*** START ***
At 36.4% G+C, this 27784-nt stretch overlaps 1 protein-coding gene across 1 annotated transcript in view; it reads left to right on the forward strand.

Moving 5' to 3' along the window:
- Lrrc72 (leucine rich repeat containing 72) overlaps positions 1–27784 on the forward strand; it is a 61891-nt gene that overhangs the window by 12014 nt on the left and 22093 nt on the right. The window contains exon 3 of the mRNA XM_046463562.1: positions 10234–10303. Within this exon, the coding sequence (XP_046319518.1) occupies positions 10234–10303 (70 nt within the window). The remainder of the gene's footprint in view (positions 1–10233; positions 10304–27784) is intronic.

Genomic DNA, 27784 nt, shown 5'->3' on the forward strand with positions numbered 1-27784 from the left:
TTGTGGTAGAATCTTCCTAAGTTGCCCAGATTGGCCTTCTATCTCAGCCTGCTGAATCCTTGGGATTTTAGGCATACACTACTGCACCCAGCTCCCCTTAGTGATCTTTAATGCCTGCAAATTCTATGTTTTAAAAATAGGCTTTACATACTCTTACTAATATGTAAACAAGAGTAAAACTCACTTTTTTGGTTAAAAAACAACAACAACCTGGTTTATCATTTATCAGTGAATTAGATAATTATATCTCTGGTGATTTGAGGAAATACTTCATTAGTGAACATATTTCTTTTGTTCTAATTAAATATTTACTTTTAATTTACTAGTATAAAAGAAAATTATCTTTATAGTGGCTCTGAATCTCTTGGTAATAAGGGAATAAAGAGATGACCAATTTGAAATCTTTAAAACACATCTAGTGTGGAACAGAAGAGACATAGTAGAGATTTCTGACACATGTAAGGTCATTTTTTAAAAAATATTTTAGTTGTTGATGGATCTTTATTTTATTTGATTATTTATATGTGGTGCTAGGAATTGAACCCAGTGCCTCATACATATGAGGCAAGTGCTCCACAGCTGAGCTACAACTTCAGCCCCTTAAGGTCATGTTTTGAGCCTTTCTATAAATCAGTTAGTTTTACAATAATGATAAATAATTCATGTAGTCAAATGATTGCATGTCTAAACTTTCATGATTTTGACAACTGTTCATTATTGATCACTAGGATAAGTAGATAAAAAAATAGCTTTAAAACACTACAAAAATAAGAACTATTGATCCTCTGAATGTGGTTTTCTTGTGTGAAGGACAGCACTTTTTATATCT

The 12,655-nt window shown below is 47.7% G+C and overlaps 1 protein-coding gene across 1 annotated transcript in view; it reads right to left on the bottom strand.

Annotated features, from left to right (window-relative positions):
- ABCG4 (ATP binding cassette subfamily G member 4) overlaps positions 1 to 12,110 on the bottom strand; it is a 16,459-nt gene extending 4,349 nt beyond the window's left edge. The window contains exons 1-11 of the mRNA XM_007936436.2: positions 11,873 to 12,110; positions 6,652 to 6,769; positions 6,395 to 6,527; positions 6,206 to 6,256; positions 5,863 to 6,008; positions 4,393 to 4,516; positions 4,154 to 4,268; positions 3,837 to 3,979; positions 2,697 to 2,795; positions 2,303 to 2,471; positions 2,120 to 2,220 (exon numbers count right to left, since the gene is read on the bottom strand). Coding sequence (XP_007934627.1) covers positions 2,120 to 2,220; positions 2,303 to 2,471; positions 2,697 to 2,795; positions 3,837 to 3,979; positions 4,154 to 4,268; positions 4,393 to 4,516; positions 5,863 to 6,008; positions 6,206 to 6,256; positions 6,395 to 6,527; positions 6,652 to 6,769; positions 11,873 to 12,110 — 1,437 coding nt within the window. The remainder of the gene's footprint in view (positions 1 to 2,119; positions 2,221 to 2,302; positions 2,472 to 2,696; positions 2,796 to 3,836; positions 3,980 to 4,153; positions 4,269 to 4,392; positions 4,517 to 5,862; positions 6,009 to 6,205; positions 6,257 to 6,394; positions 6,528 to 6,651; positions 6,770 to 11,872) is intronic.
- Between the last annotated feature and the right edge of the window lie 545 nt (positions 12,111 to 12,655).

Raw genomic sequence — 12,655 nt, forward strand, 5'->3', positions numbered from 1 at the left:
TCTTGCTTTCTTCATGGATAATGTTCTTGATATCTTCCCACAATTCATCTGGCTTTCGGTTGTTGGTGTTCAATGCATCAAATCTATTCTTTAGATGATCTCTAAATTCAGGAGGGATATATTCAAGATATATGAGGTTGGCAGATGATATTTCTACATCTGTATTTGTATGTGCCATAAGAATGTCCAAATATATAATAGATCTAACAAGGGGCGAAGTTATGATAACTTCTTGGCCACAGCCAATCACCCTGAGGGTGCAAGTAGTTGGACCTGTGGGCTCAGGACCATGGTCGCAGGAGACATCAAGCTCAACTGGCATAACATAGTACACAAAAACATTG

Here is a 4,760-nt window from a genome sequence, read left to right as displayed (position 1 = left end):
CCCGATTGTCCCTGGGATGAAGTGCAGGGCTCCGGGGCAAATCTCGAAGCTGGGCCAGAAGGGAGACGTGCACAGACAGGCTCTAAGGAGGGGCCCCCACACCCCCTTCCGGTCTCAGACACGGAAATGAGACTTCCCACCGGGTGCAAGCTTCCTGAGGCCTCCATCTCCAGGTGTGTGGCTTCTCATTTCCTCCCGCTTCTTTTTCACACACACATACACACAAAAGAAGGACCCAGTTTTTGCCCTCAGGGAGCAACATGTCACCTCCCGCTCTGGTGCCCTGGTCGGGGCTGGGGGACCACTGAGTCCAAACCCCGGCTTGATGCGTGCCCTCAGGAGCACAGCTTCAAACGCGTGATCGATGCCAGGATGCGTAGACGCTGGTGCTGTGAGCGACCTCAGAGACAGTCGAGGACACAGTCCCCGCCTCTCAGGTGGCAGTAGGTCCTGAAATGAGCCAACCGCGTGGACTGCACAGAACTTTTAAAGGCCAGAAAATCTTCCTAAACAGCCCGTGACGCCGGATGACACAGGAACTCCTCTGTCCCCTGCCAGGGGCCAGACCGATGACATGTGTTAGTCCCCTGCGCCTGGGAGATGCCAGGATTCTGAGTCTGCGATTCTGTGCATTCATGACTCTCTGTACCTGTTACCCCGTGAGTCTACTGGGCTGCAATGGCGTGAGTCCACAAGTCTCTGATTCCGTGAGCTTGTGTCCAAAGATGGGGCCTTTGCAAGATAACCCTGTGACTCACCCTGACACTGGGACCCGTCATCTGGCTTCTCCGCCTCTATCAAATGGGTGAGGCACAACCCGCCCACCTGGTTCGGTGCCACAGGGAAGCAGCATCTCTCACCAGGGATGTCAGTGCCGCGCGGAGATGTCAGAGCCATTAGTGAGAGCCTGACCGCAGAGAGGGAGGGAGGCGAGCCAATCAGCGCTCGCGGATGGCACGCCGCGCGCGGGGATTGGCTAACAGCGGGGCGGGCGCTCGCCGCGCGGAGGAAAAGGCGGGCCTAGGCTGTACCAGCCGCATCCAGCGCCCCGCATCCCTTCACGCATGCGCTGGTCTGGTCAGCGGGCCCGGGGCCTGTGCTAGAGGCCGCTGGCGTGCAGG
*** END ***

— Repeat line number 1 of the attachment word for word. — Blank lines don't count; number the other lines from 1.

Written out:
At 36.4% G+C, this 27784-nt stretch overlaps 1 protein-coding gene across 1 annotated transcript in view; it reads left to right on the forward strand.